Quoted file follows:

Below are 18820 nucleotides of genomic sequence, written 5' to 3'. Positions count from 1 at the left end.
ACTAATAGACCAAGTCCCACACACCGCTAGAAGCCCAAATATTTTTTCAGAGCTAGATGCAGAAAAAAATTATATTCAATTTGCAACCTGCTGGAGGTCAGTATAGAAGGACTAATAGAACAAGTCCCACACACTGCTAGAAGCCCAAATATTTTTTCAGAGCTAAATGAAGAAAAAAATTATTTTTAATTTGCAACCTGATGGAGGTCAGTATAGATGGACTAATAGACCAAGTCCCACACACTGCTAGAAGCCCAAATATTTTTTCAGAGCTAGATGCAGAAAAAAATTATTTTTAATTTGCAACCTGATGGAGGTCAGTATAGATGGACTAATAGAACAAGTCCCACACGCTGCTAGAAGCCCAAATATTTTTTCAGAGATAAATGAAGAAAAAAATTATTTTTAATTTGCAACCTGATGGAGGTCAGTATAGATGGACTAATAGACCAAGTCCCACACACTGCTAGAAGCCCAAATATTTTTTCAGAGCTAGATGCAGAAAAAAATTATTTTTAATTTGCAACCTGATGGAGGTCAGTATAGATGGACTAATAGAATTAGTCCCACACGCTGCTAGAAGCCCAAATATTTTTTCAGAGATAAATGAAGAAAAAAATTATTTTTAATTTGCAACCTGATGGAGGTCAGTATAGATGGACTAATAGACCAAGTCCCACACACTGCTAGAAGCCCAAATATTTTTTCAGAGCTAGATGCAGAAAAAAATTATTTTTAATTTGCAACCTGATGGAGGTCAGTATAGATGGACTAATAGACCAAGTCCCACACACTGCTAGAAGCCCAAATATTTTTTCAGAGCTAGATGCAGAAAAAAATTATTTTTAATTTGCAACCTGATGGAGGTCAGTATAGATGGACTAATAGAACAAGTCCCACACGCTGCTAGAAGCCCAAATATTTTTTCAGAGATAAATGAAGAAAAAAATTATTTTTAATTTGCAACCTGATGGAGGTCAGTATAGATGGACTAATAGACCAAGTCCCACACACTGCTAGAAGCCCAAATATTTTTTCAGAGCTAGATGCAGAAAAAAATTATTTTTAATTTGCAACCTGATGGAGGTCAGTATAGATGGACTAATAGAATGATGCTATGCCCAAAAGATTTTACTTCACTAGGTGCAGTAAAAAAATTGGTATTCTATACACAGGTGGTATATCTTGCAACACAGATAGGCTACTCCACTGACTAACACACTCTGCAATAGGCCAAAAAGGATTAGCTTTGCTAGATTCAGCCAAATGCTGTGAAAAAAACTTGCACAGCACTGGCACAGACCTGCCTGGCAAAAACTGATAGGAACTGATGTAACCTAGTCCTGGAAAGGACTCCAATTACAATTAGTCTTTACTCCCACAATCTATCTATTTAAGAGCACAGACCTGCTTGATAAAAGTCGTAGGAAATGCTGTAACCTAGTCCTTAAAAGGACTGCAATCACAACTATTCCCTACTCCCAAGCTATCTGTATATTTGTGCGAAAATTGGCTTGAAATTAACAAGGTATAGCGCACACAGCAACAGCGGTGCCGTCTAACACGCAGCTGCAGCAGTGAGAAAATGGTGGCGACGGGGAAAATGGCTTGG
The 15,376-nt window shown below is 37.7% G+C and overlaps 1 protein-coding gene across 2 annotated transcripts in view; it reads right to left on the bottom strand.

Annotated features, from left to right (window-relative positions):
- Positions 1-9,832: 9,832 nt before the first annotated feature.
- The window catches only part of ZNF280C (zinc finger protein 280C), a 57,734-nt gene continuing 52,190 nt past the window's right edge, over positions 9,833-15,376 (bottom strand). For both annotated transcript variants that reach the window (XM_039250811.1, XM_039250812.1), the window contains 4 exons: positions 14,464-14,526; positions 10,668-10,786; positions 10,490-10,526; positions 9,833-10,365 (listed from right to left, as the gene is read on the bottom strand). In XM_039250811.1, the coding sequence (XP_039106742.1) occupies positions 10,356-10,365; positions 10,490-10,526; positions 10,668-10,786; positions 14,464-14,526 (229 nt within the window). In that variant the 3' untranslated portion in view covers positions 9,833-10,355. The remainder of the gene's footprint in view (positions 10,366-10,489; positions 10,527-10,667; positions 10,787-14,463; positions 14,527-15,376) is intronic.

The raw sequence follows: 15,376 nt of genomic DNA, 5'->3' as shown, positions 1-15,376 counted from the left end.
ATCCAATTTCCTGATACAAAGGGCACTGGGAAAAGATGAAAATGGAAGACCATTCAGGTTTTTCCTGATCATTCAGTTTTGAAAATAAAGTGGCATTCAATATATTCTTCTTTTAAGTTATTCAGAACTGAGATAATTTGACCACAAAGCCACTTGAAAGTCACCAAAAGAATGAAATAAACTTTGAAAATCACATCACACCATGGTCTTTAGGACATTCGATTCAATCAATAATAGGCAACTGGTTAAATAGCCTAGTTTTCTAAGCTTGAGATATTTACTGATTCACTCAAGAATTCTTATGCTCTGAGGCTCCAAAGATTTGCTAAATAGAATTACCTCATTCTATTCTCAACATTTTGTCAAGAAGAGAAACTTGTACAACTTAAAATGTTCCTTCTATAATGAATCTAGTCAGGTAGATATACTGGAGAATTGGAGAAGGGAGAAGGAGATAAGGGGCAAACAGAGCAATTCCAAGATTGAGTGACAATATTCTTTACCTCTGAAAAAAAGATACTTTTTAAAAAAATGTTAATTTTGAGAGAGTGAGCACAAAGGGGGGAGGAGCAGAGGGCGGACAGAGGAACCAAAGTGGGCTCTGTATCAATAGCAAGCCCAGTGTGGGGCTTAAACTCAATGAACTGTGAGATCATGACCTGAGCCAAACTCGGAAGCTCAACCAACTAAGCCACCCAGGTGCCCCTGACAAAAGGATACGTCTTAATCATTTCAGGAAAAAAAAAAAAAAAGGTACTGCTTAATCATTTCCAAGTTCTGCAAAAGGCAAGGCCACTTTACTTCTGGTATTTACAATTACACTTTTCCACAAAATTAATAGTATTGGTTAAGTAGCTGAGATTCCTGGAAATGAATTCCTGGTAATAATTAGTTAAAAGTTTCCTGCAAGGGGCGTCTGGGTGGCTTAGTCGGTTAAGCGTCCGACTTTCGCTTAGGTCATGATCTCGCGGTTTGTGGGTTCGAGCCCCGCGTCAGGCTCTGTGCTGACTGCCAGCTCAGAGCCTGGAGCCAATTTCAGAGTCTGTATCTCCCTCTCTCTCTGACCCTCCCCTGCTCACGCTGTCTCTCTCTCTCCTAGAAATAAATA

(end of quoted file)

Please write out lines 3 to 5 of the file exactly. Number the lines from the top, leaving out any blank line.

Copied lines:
The 15,376-nt window shown below is 37.7% G+C and overlaps 1 protein-coding gene across 2 annotated transcripts in view; it reads right to left on the bottom strand.

Annotated features, from left to right (window-relative positions):
- Positions 1-9,832: 9,832 nt before the first annotated feature.